Answer: there is nothing in the Business Plan about these issues. So the rate of return analysis is in my view irrelevant. I want to know what real resources are going to be deployed and what alternative uses these resources may have been occupied in. Then we can consider the true costs against the social benefits forthcoming.
However, the general principle is that if the real goods and services that are required to construct it are available then the Federal government will be able to purchase them using deficit spending. No debt issuance is required. The only reason that debt might be issued coincidently with the spending incurred to construct the network is if the Federal government considered there was too much liquidity in the private economy which was thwarting its overall economic management (most notably monetary policy).
It is highly likely that the results of the current economic downturn will be a protracted period of under-utilised capacity, particularly labour and so net government spending (rising deficits) will be extremely beneficial to the economy.
So arguments about how the government will pay for the broadband network (and the “costs”) are largely irrelevant. It will pay for it like it pays for anything else by signing cheques and crediting private bank accounts. Then it will monitor the general state of the economy and it might increase taxes or issue bonds if they want private purchasing power to be less.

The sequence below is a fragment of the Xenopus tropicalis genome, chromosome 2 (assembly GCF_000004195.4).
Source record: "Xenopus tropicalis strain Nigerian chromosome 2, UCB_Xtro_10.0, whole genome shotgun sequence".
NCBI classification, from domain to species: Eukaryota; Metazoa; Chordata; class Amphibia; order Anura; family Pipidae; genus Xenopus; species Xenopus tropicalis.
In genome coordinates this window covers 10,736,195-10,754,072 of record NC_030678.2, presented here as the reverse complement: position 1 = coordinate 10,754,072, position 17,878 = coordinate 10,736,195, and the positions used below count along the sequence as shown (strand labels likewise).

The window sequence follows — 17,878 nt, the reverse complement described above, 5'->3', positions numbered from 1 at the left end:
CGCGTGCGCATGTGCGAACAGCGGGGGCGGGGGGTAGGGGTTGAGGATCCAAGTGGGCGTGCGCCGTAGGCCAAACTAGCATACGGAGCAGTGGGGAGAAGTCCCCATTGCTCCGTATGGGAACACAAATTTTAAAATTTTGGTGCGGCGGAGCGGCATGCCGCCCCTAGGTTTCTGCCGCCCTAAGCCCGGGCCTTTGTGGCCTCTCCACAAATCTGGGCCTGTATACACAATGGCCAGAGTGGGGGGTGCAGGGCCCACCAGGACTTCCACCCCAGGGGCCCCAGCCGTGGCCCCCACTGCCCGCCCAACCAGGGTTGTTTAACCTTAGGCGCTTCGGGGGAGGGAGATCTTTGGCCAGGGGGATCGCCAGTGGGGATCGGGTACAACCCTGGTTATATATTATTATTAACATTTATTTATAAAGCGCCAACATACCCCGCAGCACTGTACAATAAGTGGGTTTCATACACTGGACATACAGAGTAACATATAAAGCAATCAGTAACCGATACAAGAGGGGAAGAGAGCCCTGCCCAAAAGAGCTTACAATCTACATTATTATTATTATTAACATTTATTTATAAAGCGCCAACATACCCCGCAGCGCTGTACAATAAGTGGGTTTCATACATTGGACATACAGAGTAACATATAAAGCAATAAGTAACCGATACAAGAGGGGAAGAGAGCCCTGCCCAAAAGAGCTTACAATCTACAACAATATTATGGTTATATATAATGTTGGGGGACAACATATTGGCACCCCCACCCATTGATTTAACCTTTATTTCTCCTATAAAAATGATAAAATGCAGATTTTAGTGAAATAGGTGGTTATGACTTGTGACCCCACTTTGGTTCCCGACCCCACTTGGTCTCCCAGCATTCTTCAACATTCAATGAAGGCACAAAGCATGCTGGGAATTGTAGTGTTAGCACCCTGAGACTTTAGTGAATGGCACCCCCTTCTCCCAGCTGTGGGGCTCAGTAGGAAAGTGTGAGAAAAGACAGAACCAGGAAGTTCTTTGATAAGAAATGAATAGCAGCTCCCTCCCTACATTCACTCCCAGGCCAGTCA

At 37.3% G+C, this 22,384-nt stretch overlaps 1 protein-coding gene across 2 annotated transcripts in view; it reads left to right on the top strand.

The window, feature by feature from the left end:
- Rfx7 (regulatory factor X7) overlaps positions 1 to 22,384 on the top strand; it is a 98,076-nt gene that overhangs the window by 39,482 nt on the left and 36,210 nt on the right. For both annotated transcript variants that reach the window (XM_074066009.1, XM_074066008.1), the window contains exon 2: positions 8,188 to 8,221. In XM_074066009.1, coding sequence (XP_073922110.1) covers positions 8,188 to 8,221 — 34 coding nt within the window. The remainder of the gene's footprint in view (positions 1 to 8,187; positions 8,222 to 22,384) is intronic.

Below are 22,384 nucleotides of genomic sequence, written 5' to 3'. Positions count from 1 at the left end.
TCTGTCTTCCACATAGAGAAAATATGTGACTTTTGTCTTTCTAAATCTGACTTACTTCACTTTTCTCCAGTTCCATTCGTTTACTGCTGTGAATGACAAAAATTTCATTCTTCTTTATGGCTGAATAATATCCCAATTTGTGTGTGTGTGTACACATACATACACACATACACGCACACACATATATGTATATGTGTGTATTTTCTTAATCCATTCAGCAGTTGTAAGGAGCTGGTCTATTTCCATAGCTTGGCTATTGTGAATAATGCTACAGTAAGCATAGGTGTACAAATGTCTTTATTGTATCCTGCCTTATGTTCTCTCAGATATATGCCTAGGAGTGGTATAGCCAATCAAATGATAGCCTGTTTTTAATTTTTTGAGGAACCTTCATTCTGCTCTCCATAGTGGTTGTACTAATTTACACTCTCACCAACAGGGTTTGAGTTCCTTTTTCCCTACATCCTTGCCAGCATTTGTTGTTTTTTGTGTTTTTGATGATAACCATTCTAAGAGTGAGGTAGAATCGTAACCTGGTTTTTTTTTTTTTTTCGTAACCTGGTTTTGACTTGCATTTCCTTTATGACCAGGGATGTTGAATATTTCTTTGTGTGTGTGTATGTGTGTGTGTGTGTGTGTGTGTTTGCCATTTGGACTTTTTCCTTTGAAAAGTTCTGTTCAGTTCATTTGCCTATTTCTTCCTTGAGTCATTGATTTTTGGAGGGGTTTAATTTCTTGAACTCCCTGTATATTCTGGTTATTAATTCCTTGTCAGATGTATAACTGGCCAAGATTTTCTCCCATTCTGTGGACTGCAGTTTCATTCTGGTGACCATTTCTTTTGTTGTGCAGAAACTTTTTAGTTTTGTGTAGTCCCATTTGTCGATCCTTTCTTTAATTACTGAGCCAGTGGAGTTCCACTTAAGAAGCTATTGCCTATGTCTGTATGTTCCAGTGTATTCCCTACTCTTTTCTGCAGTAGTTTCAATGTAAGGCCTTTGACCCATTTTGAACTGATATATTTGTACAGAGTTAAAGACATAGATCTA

Of-course, it might also decrease taxes and buy back bonds if it considers more private purchasing power is required. You can see the point. These liquidity management issues are not related in any causal way with the decision by the Federal government to net spend in the AUD to build the broadband network.
Further, once we clear the neo-liberal baggage surrounding “financing issues” then we can further dismiss the arguments about the broadband network being doomed to fail because the high access fees that will be necessary to recoup commercial returns will choke off household demand. These arguments are just nonsensical and rely on us believing that the only value that matters are commercial (privatised) returns.
Why are we being manipulated by all and sundry into constructing this infrastructure solely in terms of a market-based (privatised) commercial project?
In 2003 I wrote this article – Divisions over public debt – for the self-styled progressive organisation the Evatt Foundation, which was set up to honour H.V. Evatt a prominent Labor politician during the 1940s and 1950s and which has been largely funded by state and federal labor governments.
The article noted that
The recent Commonwealth Treasury Debt Management Review highlights the damaging divide among ‘progressive economists’ in Australia when it comes to macroeconomic analysis. This fracture is greater than the things that bind us and helps the neo-liberal orthodoxy to defend their appalling economic record.